Given my interests mentioned stemming from my psychology background and my desire to pursue something very “hands-on,” I had always suspected I would apply for residency in Neurological Surgery. Similar to my decision to enter medical school, I pursued every other specialty that even remotely interested me to be absolutely positive there was nothing else I could be happy doing. I was very actively involved in the Emergency Medicine interest group and shadowed physicians as often as possible, while also volunteering in a neurosurgery clinic and observing in the operating room. I entered every rotation with the expectation and hopes of loving it – advice I would highly recommend to every medical student, as you simply never know what you’ll find fascinating until you allow yourself to completely engage in it. I looked into several subspecialties of Surgery, but nothing seemed to quite fit for me. Then I began my neurosurgery sub-internship. I was operating with Dr. Linskey, a prominent neurosurgeon in the field, and he let me drill my first burr hole for evacuation of a subdural hematoma; it was amazing. After the surgery, he pulled me aside, shook my hand, and said, “Welcome to the club.” From that moment, I knew there was nothing else for me but neurosurgery.
5. What do you like about your job? What do you dislike?
I love the surgeries: they range from life saving bedside procedures to decrease intracranial pressure, or high intensity evacuation of intracranial bleeding after a motor vehicle accident, to technically detailed finesse operations for removal of brain tumors or clipping of aneurysms. The outcomes can be incredibly rewarding when you see patients come into the hospital completely devastated and they return for follow-up clinic appointments looking great. The appreciation we receive from patients and their families, knowing that we have improved and preserved their quality of life, is an unparalleled reward.
The downside to the job is that unfortunately, many patients present to the Emergency Department beyond the point of saving. As the specialists, it is our responsibility to discuss these findings with families and let them know that their loved one will no longer be the person they remember, and will unfortunately soon expire. We treat each situation with the utmost level of compassion and empathy, and although we deal with these dire situations on a daily basis, this information is typically a sudden shock for our patients’ families. To see their hearts break from such strenuous situations is a burden we must carry.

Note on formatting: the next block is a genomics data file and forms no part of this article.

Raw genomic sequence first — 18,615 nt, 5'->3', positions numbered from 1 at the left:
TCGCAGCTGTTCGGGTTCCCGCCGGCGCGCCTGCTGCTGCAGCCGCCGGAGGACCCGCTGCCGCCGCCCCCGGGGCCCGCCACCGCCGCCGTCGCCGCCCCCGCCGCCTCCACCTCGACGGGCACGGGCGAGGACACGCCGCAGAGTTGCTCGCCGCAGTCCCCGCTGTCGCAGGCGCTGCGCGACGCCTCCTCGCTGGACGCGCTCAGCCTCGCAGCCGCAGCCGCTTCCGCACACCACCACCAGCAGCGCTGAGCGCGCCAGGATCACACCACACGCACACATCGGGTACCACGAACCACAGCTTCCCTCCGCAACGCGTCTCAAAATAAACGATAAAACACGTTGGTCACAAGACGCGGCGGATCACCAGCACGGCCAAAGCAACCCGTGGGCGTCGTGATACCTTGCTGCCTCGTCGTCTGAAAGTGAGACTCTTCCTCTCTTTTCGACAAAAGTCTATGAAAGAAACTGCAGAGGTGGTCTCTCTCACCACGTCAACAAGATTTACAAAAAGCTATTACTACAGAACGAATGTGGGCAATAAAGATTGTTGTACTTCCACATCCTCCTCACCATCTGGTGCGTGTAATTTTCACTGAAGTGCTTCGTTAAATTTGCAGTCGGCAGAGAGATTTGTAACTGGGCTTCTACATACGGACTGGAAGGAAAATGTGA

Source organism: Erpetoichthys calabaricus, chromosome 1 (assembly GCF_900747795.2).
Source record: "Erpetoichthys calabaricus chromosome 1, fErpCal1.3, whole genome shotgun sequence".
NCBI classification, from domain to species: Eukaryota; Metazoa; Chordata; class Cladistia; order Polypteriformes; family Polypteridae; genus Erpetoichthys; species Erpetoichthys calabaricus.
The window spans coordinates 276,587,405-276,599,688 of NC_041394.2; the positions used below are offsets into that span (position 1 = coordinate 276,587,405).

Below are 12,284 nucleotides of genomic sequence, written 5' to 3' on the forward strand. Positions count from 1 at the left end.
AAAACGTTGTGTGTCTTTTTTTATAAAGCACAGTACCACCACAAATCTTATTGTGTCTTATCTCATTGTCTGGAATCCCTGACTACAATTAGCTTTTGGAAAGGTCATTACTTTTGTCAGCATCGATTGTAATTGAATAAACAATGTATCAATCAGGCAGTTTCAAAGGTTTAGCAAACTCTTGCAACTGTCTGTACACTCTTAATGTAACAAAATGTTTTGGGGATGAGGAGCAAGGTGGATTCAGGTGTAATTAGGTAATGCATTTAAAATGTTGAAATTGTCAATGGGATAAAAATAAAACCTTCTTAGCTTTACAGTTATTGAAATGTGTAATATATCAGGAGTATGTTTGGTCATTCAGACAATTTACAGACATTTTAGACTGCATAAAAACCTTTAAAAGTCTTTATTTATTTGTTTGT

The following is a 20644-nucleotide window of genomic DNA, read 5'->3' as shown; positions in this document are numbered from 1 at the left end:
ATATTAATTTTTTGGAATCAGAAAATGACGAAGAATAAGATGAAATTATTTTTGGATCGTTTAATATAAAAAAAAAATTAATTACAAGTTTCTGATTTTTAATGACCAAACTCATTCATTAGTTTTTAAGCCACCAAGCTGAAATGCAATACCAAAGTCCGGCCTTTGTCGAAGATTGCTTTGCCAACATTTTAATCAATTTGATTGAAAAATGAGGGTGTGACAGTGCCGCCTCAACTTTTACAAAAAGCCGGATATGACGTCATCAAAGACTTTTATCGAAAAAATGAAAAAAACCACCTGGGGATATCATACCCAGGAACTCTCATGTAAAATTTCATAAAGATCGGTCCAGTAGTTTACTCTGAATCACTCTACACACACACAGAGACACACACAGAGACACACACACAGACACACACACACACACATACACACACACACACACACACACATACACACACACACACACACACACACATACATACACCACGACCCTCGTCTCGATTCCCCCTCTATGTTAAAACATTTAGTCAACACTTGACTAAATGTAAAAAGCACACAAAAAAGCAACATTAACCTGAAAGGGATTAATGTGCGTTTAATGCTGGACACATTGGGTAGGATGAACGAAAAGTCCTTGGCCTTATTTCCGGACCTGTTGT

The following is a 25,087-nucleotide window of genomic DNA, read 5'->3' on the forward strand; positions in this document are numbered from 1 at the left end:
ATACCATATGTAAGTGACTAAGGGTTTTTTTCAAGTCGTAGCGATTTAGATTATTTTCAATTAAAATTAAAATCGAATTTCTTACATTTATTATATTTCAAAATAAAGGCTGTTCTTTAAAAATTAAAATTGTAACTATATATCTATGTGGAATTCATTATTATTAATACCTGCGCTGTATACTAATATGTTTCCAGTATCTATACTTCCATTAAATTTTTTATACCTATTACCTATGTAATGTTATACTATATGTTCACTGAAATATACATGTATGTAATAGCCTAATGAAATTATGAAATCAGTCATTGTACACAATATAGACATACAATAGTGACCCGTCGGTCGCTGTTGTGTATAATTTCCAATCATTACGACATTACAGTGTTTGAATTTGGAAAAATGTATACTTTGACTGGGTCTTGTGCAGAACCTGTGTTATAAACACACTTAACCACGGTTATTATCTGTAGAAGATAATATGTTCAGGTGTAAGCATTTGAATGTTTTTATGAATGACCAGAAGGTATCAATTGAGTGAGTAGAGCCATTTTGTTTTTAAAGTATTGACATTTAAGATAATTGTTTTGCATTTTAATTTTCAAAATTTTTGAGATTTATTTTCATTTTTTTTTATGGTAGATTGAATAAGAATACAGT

6. Describe a typical day at work. How many hours do you work a week?
New duty hour requirements cap the work week at 80 hours, although the UCLA neurosurgery department has a special exemption permitting a total average of 88 hours per week. A typical day may entail morning film rounds where we review all pertinent imaging from the previous day on our patients, then either operating all day, seeing patients in clinic, or managing the patients on service and seeing consults.
7. How difficult is it to balance work and the rest of your life? Do you have any strategies on how to balance work and life outside of work?
Balancing work and the rest of your life is extremely difficult, particularly in a surgical residency, double particularly in a neurosurgery residency. However, we prioritize and make time for the things that are important to us. If family life is important to you, make time for it. If a particular personal hobby is one of your passions, make time for it. Balance is the key to life and happiness. If all you do is focus on your career and neglect other aspects of what makes you whole, you’ll never be happy; it will show in your work, and interactions with patients and colleagues will suffer for it. Find a mentor who does what you want to do (and does it well), and emulate them. If they can do it and make time, then so can you. You may be exhausted, starving, sleep-deprived, and haven’t seen the sun for a week, but if you take the moment to appreciate the things dearest to you, you’ll be happier for it.
8. Does your job allow you to have the lifestyle that you want?
My residency does demand sacrifice. Anyone who goes into medicine for the money and/or free time needs to reconsider their options. There are better ways to get rich, and more jobs that are less demanding. However, physicians (should) choose this profession because it’s what they love to do, it’s their passion; they’d still want to do it even if they weren’t being paid. That being said, I often do what I must now, so that I can do what I want later. When things get tough, see #7.
9. What advice would you give to students who are interested in your specialty?
As I have done along my journey to neurosurgery, seek elsewhere. Look at other professions outside of medicine… if you still choose the medical school route, look at other specialties… and if at the end of the day there is nothing else you’d rather do than drill a burr hole at 3AM, you’ve found the right residency for you. This way, you’ll love what you do and never work a day in your life. The length of the residency, the long hours, and the sacrifice won’t matter because it’s what you want to be doing for the rest of your life. It’s no longer a choice at that point, it’s just a part of who you are.
10. What advice would you give to people who are interested in becoming a doctor?
Similar to above. Take every opportunity to shadow physicians in the hospital, in clinic, and in the operating room; observe their daily activities even when not seeing patients so you have a complete idea of what it’s truly like to be a physician. And don’t just shadow one person, work with several people of various specialties. Don’t let the personal characteristics of one person dictate your entire life’s decisions.
Lastly, go into medicine for the right reasons; not because your family or friends want you to, or because you think its prestigious, but because there is nothing more you’d rather do than dedicate your life to helping others improve the quality of theirs.
[Read: Should I Be a Doctor?]
The views and opinions expressed in this article are those of the author and do not necessarily reflect the views of ProspectiveDoctor. Follow ProspectiveDoctor on Twitter @ProspectiveDr